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Butlers Gorge - Lake King William
 
4.0
 
0.0 (0)
MTB

Key Statistics

Distance
50 km return (25km each way)
Duration
Single Day
Time (hrs)
4 - 7 hours

Location

A hidden gem of a ride connecting Clark Dam at the southern end of Lake King William with Derwent Bridge, this route follows infrequently used 4WD trails alongside the banks of the lake.  Combining remote riding along beautiful trails with spectacular bushland and lakeside views, this is a trail to check out before everyone else finds out about it.  It is not however for those looking for sweet single trail.

Climies Track
Climies Track Featured Hot
 
3.8
 
4.0 (1)
MTB

Key Statistics

Distance
35km return (can be done one way with car shuffle)
Duration
Single Day
Time (hrs)
4-6 hours

Location

This route follows a coastal trail (Climies Track) from Granville Harbour to Trial Harbour, but don't let that lull you into thinking this is an easy ride.  Out and back you'll be climbing nearly 1000metres with pinches as steep as 15%.  That said, this trail is a mountain biking mix-up nirvana for the fit and adventurous as you tackle sandy trails, flowing granite, rocky patches, mud and creeks, and of course the hills ... so many hills.

Coningham Reserve
 
2.0
 
2.5 (1)
MTB

Key Statistics

Distance
10km
Duration
Single Day
Time (hrs)
1-2 hours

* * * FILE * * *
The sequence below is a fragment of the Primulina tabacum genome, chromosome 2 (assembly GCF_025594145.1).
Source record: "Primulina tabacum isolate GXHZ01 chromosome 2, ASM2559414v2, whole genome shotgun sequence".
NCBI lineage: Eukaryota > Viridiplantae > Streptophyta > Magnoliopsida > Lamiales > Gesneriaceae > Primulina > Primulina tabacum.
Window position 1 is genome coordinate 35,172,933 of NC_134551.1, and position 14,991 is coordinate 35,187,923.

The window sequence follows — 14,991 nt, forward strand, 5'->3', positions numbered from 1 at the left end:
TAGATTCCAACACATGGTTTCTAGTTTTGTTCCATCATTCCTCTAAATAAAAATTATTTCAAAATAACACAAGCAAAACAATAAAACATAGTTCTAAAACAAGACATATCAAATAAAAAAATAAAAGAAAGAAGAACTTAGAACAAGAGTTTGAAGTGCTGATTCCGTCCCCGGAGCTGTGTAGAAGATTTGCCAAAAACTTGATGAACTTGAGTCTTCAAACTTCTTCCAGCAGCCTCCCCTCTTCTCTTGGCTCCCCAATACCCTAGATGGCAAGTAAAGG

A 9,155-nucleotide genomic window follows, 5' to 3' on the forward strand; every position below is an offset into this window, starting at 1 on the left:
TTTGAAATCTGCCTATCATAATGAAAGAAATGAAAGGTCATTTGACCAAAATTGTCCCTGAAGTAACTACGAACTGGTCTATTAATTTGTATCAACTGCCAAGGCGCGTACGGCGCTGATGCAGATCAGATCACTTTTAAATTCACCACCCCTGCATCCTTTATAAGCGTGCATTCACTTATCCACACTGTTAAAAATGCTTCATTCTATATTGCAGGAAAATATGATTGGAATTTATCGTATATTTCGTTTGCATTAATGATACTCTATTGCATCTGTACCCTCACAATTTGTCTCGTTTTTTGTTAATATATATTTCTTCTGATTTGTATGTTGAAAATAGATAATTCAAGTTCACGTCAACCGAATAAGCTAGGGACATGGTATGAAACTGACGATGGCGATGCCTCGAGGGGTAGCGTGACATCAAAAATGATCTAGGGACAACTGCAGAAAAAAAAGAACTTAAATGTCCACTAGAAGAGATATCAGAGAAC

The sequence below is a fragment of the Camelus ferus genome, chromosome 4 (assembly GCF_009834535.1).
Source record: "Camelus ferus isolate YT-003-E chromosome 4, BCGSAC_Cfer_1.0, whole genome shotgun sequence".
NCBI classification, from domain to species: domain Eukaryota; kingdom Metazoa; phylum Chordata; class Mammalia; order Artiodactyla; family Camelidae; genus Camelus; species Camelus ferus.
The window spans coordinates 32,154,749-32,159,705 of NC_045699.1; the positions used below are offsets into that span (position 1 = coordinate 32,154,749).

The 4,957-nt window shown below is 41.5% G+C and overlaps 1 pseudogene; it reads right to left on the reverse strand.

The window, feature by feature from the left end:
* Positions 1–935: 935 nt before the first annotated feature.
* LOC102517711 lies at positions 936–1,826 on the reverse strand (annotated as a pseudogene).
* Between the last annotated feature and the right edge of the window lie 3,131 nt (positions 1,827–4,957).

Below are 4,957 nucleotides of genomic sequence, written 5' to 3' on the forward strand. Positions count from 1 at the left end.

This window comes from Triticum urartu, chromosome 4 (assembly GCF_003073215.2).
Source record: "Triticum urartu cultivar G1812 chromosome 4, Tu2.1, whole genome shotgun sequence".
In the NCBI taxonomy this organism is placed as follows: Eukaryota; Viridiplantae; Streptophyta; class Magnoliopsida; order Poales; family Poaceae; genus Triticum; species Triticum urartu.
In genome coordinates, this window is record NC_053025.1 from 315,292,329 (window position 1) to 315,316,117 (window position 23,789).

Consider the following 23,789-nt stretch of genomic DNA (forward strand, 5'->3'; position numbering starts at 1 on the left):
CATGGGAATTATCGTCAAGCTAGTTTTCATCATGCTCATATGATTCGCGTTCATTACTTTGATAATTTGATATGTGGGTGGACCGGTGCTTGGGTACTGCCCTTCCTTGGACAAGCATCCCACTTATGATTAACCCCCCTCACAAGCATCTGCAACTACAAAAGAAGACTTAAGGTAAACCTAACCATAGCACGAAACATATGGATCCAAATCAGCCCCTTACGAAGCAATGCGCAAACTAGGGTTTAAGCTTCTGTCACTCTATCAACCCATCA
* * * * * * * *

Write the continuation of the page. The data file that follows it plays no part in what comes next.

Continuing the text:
Location

This route follows a circuit around the 4WD trails and firebreaks of Coningham Reserve. The riding is a bit of fun, but this ride is more for the locals looking for a short spin, or those just looking for somewhere new to go, this route is great when the wildflowers are out, but at anytime of year it provides some lovely views towards Mt Wellington and over the Derwent River.

Dial Ranges
 
4.4
 
4.0 (1)
MTB

Key Statistics

Distance
22km
Duration
Single Day
Time (hrs)
2-4hrs

Location

Thanks to the efforts of the Cradle Coast Mountain Bike Club, many of the old forestry trails in the Dial Range have now been stitched together with some singletrack sections to provide a wonderful, but still infrequently ridden, world of climbing and descending.   The route described here follows the sections of the Cranky Penguin race that are open outside of the race event (also see the Penguin MTB Park) and while I'd recommend the race as a great time to ride these trails (and enjoy sections not open during the rest of the year), it can be really enjoyable to explore these trails and forests at a more leisurely pace as well.

Kate Reed Reserve
 
4.0
 
4.0 (1)
MTB

Key Statistics

Distance
11km (Variable)
Duration
Single Day
Time (hrs)
30mins - 2hours

There is a dense network of trails criss-crossing the Kate Reed Reserve and it really is best enjoyed by pointing your wheel down the main trailhead and just exploring.  For those looking to push themselves there are some dedicated tracks available and families with kids could equally enjoy riding down to the duck boarded area and just exploring.   Basically get in there and enjoy yourself.  This park has something for all levels.

Lake Dobson (Mt Field National Park)
 
3.5
 
3.0 (1)
MTB

Key Statistics

Distance
30 kms (15kms each way)
Duration
Single Day
Time (hrs)
2 -4 hours

Location